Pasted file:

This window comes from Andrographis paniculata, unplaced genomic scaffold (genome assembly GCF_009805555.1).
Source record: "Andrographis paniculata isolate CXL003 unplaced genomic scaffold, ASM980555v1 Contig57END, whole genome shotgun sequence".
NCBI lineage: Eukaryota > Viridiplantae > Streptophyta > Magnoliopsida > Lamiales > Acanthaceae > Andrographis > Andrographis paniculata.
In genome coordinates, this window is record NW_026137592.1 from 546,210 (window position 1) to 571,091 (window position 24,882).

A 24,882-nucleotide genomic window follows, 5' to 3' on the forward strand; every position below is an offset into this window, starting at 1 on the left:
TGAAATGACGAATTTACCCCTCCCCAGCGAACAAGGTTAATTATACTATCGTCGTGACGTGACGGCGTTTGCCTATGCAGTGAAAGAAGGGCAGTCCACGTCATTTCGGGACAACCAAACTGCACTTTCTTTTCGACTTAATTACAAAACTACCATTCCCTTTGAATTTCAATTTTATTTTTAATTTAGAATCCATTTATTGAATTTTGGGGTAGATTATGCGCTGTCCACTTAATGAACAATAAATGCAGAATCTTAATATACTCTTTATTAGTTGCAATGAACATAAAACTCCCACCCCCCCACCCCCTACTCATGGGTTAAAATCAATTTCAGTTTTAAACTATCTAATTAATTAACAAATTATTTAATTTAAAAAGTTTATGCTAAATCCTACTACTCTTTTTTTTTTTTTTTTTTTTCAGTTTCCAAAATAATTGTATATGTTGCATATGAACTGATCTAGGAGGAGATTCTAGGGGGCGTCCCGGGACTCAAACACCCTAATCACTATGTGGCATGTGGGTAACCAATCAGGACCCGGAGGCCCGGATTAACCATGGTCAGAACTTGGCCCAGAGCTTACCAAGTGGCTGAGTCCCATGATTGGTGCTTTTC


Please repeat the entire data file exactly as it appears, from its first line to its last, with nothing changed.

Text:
This window comes from Andrographis paniculata, unplaced genomic scaffold (genome assembly GCF_009805555.1).
Source record: "Andrographis paniculata isolate CXL003 unplaced genomic scaffold, ASM980555v1 Contig57END, whole genome shotgun sequence".
NCBI lineage: Eukaryota > Viridiplantae > Streptophyta > Magnoliopsida > Lamiales > Acanthaceae > Andrographis > Andrographis paniculata.
In genome coordinates, this window is record NW_026137592.1 from 546,210 (window position 1) to 571,091 (window position 24,882).

A 24,882-nucleotide genomic window follows, 5' to 3' on the forward strand; every position below is an offset into this window, starting at 1 on the left:
TGAAATGACGAATTTACCCCTCCCCAGCGAACAAGGTTAATTATACTATCGTCGTGACGTGACGGCGTTTGCCTATGCAGTGAAAGAAGGGCAGTCCACGTCATTTCGGGACAACCAAACTGCACTTTCTTTTCGACTTAATTACAAAACTACCATTCCCTTTGAATTTCAATTTTATTTTTAATTTAGAATCCATTTATTGAATTTTGGGGTAGATTATGCGCTGTCCACTTAATGAACAATAAATGCAGAATCTTAATATACTCTTTATTAGTTGCAATGAACATAAAACTCCCACCCCCCCACCCCCTACTCATGGGTTAAAATCAATTTCAGTTTTAAACTATCTAATTAATTAACAAATTATTTAATTTAAAAAGTTTATGCTAAATCCTACTACTCTTTTTTTTTTTTTTTTTTTTCAGTTTCCAAAATAATTGTATATGTTGCATATGAACTGATCTAGGAGGAGATTCTAGGGGGCGTCCCGGGACTCAAACACCCTAATCACTATGTGGCATGTGGGTAACCAATCAGGACCCGGAGGCCCGGATTAACCATGGTCAGAACTTGGCCCAGAGCTTACCAAGTGGCTGAGTCCCATGATTGGTGCTTTTC